Apple has made acquiring and enjoying music a breeze with the tight integration of iTunes and their iPhone products. However, a major drawback of this ecosystem offering is a rather arcane approach to storing music on the actual device. Subsequently, getting music off of an iPhone is not, as one might expect, an easy drag-and-drop or copy/paste action. This is a significant roadblock for users wishing to back up and store their music in the cloud, or for those wishing to share royalty-free sound files or recordings with their peers.
Fortunately, there are several ways you can get music off of your iPhone. The following are three popular methods to achieving this end.
Using iTunes is the most straightforward method for getting music off of your iPhone. By syncing the device to your Mac or PC with the USB connector, you effectively make local copies of the music files that are stored on your iPhone to the computer. After performing the sync, you may navigate to the iTunes library files folder to access the music files directly. Depending on your OS, the iTunes folder will vary accordingly:
On the PC: C:\Users\username\My Music\iTunes\
On Mac OSX: /Users/username/Music/iTunes/
Use the iPhone’s Line-out/Microphone
By using a 3.5mm stereo cable and audio recording program to capture/record the sound from your iPhone’s headphone jack, you can effectively save your music files through playback. Many free or inexpensive audio recording and editing programs exist – check out eBay to see what’s out there in this category.
The below procedure will cover iPhone audio capture with Audacity, a popular sound editor and recording software that is available for free download on their web site, audacity.com.
1. Using the 3.5mm stereo cable, connect your iPhone’s headphone jack to your computer’s input/microphone jack.
2. Launch Audacity, and select File > Preferences. Configure Audacity to record from the microphone by setting the recording input device to “microphone,” and set the output sound device to your computer’s speakers to monitor the playback – or else you will hear nothing as the music is being recorded/saved. Click “OK” to save these settings.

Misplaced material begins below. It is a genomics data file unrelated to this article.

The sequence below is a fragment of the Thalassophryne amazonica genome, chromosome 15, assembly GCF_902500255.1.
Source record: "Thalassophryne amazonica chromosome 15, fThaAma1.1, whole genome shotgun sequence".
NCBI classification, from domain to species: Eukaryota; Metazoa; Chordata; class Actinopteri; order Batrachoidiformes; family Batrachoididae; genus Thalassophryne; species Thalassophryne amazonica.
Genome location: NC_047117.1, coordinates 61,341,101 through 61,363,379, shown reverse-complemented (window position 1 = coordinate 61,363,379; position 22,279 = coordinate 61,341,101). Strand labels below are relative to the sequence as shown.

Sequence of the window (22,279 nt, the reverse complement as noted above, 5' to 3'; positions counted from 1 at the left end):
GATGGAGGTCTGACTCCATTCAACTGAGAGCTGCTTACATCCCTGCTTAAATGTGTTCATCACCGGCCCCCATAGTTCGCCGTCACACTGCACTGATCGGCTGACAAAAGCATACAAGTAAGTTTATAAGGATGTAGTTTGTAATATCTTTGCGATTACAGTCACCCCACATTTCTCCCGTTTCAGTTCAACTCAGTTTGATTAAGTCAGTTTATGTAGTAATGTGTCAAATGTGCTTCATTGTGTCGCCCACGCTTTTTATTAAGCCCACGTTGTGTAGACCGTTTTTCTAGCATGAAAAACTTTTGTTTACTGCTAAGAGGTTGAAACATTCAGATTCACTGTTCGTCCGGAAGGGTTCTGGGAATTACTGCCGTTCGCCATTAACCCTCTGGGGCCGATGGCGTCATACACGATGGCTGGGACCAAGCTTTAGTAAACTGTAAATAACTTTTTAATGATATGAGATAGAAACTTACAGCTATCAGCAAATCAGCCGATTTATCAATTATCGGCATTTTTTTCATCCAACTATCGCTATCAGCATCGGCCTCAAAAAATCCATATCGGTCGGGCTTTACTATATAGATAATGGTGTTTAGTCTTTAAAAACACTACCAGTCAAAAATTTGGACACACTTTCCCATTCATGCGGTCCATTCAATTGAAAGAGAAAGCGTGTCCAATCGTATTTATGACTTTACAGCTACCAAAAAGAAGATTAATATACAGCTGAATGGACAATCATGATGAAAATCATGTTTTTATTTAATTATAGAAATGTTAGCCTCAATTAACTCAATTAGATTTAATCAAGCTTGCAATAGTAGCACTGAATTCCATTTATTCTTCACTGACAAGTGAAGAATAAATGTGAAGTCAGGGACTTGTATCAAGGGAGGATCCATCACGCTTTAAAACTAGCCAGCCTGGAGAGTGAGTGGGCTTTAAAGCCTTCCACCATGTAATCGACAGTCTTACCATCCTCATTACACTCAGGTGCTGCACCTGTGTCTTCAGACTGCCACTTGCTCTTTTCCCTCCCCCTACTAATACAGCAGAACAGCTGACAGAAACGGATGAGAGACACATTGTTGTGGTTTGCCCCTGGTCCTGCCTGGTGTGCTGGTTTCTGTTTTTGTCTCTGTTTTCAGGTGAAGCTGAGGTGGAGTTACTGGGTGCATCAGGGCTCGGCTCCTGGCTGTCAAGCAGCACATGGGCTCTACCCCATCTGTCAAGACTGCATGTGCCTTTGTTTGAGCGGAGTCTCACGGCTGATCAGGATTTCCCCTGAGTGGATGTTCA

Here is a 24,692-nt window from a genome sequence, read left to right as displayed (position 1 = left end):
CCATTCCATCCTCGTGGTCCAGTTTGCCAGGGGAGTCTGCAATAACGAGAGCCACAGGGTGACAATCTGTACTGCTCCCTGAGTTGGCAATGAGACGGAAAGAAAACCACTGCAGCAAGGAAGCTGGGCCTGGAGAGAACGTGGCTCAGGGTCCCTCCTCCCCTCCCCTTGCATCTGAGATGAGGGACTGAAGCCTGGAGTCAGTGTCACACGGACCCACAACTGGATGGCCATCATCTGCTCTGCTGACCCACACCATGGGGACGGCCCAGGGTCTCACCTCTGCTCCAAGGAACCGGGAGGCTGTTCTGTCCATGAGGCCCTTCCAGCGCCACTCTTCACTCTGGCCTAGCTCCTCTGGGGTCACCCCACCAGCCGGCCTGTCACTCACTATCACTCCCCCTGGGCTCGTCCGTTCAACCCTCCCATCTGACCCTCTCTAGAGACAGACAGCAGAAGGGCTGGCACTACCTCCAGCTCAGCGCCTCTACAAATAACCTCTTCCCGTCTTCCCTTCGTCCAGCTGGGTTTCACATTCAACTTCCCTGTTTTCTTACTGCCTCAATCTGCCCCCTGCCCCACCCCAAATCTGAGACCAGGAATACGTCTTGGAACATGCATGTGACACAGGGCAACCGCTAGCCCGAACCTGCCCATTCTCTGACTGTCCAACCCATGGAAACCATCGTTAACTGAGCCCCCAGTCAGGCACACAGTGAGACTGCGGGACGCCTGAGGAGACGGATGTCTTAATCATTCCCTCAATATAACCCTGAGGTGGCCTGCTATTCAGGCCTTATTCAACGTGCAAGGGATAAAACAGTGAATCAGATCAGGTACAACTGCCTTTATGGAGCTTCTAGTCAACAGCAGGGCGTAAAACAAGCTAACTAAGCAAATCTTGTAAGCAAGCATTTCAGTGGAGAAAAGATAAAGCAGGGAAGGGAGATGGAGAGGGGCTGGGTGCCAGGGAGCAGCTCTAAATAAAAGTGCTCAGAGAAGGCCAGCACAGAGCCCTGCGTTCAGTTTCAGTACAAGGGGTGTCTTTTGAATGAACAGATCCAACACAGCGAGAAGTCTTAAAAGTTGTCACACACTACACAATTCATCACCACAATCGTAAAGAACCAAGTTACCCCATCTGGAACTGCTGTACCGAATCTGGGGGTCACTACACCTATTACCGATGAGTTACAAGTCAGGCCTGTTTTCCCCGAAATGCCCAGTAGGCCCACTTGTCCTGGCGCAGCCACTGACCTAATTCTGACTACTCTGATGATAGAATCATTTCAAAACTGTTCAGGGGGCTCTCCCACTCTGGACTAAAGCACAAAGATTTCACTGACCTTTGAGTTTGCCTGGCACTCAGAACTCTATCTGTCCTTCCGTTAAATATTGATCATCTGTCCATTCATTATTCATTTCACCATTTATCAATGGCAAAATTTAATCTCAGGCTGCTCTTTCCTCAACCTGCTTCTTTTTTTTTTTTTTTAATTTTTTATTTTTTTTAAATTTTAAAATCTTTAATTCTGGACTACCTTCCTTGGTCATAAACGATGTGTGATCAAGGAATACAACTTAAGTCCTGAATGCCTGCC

3. Open the music file you wish to record on your iPhone and have it ready for playback. Begin the transfer by clicking “record” in Audacity, and quickly start the music playback on your iPhone.
4. When the song has finished playing on your iPhone, click the “STOP” button in Audacity to stop the music playback on your iPhone.
5. If the music has too much silent space at the start or end of the piece, you may edit the waveform directly to crop the sound.
6. Click File > Export, and select “MP3” in the “save as type” drop-down. Give the file an appropriate name, and click “save.” The music is now stored in the location you specified.
3rd-party iPhone Music Transfer Software
Because the concern of getting music off of one’s iPhone is so ubiquitous among iPhone users, many 3rd-party solutions have been created to address the issue. SharePod, Senuti, and iExplore are examples of such software, and can be used for free or on a trial/limited use basis. Choose the appropriate package based on your platform/OS – SharePod is being used for the below example, and is available for both the Mac and PC.
1. Using your iPhone’s USB cable, connect your device to the computer.
2. Launch the SharePod application. You will notice that your iPhone and folders contained in the device are displayed on the left-hand column with the file contents displayed on the right.
3. Clicking the name of the music files will highlight the items for transfer. Click “copy to computer,” and select a location on your computer to save the music files. Click “OK” to begin the transfer.